It’s just that it seems so hard to do it right. To me, there are so many conflicting things we have to teach our sons. They should know how to fight and be prepared to defend others, but they must know that violence is wrong. They should be chivalrous while treating women equally. They must be sensitive but still be manly.
Then, of course, there’s all the other issues of raising a child that apply to both genders. When is the right age I should let them walk around town on their own; I want them to live a rich childhood while simultaneously protecting them. How much should I do for them; I want them to know they can rely on me while letting them learn things themselves. For years I’ve told Louise my motto for when we have kids.
“A parent should guide their child, let them stumble, and pick them up when they fall.”
That’s easy to say, but it just seems so hard to get it all right.
Yet for all my worries and insecurities, I still can’t wait to be a dad. Even a few short years ago I was terrified about that kind of commitment, of knowing that my entire life would change until the day I die. And yeah, that thought still terrifies me. But the older I get, the more I know I want to be a father. I want to start a family with the woman I love, bring new life into this world, and guide them from a blank slate into someone they can be proud of and who can help make this world a better place.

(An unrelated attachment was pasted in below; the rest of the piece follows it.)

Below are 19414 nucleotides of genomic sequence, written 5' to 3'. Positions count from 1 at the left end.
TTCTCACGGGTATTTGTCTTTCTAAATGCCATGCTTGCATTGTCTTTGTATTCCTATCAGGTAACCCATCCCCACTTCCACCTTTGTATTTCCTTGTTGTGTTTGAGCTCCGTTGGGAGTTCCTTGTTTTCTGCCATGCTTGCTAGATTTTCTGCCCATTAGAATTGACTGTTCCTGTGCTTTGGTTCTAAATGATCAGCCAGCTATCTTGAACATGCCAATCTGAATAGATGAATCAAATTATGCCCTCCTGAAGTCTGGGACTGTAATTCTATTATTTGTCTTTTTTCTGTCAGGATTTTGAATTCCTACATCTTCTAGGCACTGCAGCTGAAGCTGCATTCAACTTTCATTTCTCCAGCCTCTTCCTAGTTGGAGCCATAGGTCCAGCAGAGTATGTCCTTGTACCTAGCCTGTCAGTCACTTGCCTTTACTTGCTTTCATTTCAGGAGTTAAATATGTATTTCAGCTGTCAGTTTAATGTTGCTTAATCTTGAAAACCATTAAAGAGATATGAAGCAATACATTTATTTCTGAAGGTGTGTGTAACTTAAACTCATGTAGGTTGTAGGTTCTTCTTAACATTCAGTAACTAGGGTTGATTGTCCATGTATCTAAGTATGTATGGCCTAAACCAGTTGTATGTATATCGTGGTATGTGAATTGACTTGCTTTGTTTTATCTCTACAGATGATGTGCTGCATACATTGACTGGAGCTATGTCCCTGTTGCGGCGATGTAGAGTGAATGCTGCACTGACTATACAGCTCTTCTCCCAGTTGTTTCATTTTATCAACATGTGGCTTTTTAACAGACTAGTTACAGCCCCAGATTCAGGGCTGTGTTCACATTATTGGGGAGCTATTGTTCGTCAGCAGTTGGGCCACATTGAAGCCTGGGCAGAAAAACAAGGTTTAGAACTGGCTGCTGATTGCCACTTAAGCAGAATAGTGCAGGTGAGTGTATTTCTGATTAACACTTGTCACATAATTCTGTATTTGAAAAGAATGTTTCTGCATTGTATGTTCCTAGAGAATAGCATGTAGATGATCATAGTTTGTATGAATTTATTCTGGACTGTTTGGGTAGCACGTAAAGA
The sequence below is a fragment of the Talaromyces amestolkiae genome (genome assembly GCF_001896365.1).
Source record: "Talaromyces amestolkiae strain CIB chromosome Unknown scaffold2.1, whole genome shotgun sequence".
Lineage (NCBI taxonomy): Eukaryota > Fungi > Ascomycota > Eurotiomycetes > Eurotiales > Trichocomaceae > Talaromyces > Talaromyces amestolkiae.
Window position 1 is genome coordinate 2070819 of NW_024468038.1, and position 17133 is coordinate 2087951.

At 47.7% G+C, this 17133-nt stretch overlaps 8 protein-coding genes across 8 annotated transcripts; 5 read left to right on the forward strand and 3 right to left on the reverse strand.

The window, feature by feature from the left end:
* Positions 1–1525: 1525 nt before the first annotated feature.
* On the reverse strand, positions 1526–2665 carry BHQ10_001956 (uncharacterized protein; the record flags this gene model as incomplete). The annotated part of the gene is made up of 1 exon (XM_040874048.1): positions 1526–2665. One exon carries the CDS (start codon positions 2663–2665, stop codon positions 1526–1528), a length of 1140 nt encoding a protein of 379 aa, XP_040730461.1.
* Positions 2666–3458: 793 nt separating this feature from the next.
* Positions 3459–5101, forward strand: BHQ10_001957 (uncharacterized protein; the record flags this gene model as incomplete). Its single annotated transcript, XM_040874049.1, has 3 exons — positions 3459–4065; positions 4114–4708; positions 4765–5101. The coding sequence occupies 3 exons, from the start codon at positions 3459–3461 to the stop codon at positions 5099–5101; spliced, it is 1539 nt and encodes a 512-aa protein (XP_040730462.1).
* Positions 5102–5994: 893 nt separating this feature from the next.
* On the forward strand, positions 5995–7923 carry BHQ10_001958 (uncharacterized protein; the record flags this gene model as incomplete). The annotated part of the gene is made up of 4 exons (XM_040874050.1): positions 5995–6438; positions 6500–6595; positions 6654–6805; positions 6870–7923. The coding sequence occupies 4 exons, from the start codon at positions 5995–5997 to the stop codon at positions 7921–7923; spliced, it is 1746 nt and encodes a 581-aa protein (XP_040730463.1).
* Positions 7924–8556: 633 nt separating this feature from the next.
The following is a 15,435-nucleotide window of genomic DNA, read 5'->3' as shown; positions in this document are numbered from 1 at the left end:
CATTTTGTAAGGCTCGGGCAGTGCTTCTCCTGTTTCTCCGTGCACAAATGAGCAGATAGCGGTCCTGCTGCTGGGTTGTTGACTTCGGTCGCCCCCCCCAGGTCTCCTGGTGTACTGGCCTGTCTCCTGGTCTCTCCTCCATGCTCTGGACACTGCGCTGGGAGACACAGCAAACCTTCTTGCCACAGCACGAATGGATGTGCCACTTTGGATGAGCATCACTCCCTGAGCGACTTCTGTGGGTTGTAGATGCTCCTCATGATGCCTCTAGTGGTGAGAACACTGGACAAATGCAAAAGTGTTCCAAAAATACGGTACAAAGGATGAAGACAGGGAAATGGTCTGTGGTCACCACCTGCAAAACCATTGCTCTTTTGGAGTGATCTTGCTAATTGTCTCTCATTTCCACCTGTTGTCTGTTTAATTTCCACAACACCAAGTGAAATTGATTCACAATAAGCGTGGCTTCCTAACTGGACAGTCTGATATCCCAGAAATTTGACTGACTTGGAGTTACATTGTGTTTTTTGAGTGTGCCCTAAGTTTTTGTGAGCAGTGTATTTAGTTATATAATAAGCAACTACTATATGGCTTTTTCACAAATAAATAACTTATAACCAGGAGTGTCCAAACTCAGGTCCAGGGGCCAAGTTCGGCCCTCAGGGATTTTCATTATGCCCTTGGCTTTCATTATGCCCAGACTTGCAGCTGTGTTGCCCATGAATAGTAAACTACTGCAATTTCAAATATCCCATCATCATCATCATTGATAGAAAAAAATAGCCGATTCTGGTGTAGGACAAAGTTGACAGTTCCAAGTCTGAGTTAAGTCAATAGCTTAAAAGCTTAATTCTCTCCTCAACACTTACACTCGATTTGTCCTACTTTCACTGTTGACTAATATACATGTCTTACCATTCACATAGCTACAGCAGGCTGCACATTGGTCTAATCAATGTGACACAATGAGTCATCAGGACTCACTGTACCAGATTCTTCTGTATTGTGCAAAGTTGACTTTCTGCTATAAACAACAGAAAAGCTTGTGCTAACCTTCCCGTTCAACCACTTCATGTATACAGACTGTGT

I’ve already warned Louise that I am going to be a complete and utter mess when our child is born. After all, I am not exactly what you call a manly man. The As Told by Ginger finale reduced me to hysterics. I was 23 when I saw that.
You mean Ginger and Darren got back together and had a baby? That’s all I ever wanted! Why does it have to be over?!
“What the hell is wrong with you?”
So yeah, I’m going to be a wreck when I first meet my child. And I’m sure that I won’t be perfect. But I will love that kid more than I’ve ever loved anything, because I know how amazing it was to be loved that way by my father. I know that everything will change that day, and I have a pretty good idea of exactly what I’m going to say to whoever I hold in my arms.
Until then, I’ll keep growing myself and get ready to be the best father I can be.